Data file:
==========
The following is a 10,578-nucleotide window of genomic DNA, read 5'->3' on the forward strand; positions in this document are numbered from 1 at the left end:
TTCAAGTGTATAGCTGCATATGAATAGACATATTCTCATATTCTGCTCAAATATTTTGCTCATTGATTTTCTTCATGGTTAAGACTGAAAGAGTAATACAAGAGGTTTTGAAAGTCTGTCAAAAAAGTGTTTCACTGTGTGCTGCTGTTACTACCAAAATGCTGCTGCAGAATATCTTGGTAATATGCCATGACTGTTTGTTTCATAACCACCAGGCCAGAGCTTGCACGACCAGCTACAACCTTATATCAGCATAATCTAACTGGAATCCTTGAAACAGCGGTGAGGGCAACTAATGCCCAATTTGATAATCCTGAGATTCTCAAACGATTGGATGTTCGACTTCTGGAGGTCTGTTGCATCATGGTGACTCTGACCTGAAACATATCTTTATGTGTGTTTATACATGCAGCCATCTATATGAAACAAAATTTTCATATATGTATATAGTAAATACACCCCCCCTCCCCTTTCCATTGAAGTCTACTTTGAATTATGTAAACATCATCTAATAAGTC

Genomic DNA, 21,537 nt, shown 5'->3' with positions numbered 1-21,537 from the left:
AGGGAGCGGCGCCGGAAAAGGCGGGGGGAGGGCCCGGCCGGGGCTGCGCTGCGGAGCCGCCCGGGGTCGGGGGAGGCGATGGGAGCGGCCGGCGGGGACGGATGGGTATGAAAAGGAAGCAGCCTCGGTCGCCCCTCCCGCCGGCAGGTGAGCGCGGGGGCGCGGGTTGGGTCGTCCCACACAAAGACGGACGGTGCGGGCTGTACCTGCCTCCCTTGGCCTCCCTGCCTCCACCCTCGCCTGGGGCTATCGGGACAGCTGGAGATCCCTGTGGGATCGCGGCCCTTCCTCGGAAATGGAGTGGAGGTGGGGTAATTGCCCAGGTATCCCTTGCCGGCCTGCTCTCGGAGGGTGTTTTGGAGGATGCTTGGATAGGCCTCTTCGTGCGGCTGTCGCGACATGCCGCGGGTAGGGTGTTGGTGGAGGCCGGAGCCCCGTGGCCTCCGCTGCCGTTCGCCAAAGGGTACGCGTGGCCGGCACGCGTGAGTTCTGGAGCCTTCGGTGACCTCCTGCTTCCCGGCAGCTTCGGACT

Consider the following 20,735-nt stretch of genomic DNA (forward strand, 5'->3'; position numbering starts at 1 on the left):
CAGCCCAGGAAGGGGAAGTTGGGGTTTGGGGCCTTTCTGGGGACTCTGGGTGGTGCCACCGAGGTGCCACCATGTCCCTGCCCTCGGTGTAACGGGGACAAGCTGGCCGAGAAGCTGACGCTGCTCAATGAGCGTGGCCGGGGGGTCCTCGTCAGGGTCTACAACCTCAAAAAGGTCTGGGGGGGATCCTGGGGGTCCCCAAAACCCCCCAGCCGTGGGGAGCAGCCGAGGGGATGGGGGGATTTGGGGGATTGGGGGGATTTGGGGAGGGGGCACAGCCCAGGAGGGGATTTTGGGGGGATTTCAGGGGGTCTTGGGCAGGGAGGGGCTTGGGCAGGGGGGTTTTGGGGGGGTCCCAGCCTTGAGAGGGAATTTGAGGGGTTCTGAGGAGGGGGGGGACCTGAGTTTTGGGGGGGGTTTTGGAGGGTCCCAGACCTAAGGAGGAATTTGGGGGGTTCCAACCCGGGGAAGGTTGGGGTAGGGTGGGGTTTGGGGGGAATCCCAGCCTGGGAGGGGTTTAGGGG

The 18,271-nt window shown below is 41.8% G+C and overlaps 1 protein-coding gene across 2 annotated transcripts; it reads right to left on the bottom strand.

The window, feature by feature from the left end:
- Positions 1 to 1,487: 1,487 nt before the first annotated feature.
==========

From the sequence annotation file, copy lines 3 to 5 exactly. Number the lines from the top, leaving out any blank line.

Genomic DNA, 21,537 nt, shown 5'->3' with positions numbered 1-21,537 from the left:
AGGGAGCGGCGCCGGAAAAGGCGGGGGGAGGGCCCGGCCGGGGCTGCGCTGCGGAGCCGCCCGGGGTCGGGGGAGGCGATGGGAGCGGCCGGCGGGGACGGATGGGTATGAAAAGGAAGCAGCCTCGGTCGCCCCTCCCGCCGGCAGGTGAGCGCGGGGGCGCGGGTTGGGTCGTCCCACACAAAGACGGACGGTGCGGGCTGTACCTGCCTCCCTTGGCCTCCCTGCCTCCACCCTCGCCTGGGGCTATCGGGACAGCTGGAGATCCCTGTGGGATCGCGGCCCTTCCTCGGAAATGGAGTGGAGGTGGGGTAATTGCCCAGGTATCCCTTGCCGGCCTGCTCTCGGAGGGTGTTTTGGAGGATGCTTGGATAGGCCTCTTCGTGCGGCTGTCGCGACATGCCGCGGGTAGGGTGTTGGTGGAGGCCGGAGCCCCGTGGCCTCCGCTGCCGTTCGCCAAAGGGTACGCGTGGCCGGCACGCGTGAGTTCTGGAGCCTTCGGTGACCTCCTGCTTCCCGGCAGCTTCGGACT

Consider the following 20,735-nt stretch of genomic DNA (forward strand, 5'->3'; position numbering starts at 1 on the left):